Long story short the bankruptcy filer’s in this case, the Goldstein’s, applied for a loan modification prior to filing for relief under chapter 7 of the Bankruptcy Code. They fulfilled the terms of the temporary loan modification but their mortgage company never provided them a permanent loan modification. The Goldstein’s paid over $22,000 in mortgage payments in reliance upon their mortgage companies offer to modify their mortgage though. This is the claim the Goldstein’s allegedly had at the time their chapter 7 case was filed against their mortgage companies. For whatever reason the Goldstein’s did not list this claim in their bankruptcy schedules and their case was discharged and closed. The Goldstein’s then sued their mortgage companies for the mortgage payments and other causes of action. Their mortgage companies used the defense that the claim was not listed in their bankruptcy schedules so the claim was actually still property of the bankruptcy estate and could not be pursued by the Goldstein’s. The Goldstein’s then reopened their bankruptcy case to add the claim to their schedules. As part of reopening the bankruptcy case a chapter 7 trustee was appointed to the case again. The Goldstein’s mortgage companies then entered in to negotiations for the settlement of the claim with the chapter 7 trustee and sought to extend the deadline for the chapter 7 case to close again. Eventually the chapter 7 trustee filed a motion to compromise the claims or sell the claim free and clear. The Goldstein’s opposed arguing the claims did not become complete until their mortgage companies denied the permanent loan modification two weeks after the bankruptcy case was filed. Given that the claims should not be part of the bankruptcy estate. The bankruptcy court held the alleged breach by the mortgage companies was before the bankruptcy case was filed when they failed to grant a permanent loan modification. To determine when a cause of action accrues, and therefore whether it accrued pre-bankruptcy and is an estate asset, the Court looks to state law.” Boland v. Crum (In re Brown), 363 B.R. 591, 605 (Bankr. D. Mont. 2007) Under California law a cause of action accrues upon the occurrence of the last element essential to the cause of action.” Howard Jarvis Taxpayers Assn. v. City of La Habra, 25 Cal. 4th 809, 815 (2001) The Ninth Circuit Bankruptcy Appellate Panel upheld the bankruptcy court’s ruling that the claims are property of the estate. The panel noted that the third mortgage payment was made by the Goldstein’s prepetition and that is when they could have brought their lawsuit at that time.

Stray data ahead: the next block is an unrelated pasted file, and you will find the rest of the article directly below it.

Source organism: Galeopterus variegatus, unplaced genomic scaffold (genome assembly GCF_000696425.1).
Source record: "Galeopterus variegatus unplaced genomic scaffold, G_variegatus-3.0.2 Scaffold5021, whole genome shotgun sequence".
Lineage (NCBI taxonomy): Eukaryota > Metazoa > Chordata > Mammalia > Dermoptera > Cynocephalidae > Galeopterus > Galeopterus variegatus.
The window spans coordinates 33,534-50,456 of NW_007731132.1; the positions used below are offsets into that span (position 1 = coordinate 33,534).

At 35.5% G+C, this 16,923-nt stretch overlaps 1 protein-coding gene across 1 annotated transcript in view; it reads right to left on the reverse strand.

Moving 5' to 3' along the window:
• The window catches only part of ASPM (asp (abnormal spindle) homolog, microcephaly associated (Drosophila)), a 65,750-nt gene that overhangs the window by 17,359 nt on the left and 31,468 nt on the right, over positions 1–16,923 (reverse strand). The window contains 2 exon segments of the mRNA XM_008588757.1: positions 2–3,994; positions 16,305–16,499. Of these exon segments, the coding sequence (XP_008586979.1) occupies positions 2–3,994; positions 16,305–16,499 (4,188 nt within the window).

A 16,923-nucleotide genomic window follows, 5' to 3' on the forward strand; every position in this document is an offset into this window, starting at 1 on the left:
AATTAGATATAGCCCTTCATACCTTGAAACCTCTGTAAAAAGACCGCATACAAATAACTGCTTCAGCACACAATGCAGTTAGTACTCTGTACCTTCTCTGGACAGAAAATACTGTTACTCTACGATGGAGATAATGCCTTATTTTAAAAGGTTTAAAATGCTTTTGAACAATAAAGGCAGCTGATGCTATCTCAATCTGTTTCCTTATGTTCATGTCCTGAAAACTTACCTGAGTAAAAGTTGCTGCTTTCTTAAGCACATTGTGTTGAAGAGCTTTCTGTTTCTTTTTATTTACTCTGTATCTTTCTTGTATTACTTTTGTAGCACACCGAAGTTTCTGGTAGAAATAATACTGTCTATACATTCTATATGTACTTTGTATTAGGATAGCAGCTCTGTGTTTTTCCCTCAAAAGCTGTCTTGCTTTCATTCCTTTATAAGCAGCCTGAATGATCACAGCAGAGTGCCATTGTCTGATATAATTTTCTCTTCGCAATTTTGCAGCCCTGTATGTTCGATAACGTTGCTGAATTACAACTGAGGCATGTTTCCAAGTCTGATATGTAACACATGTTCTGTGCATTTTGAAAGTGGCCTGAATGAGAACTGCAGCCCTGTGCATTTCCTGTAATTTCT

Depending Upon Your Circumstances Your Tax Refund Can Be Protected When Filing for Bankruptcy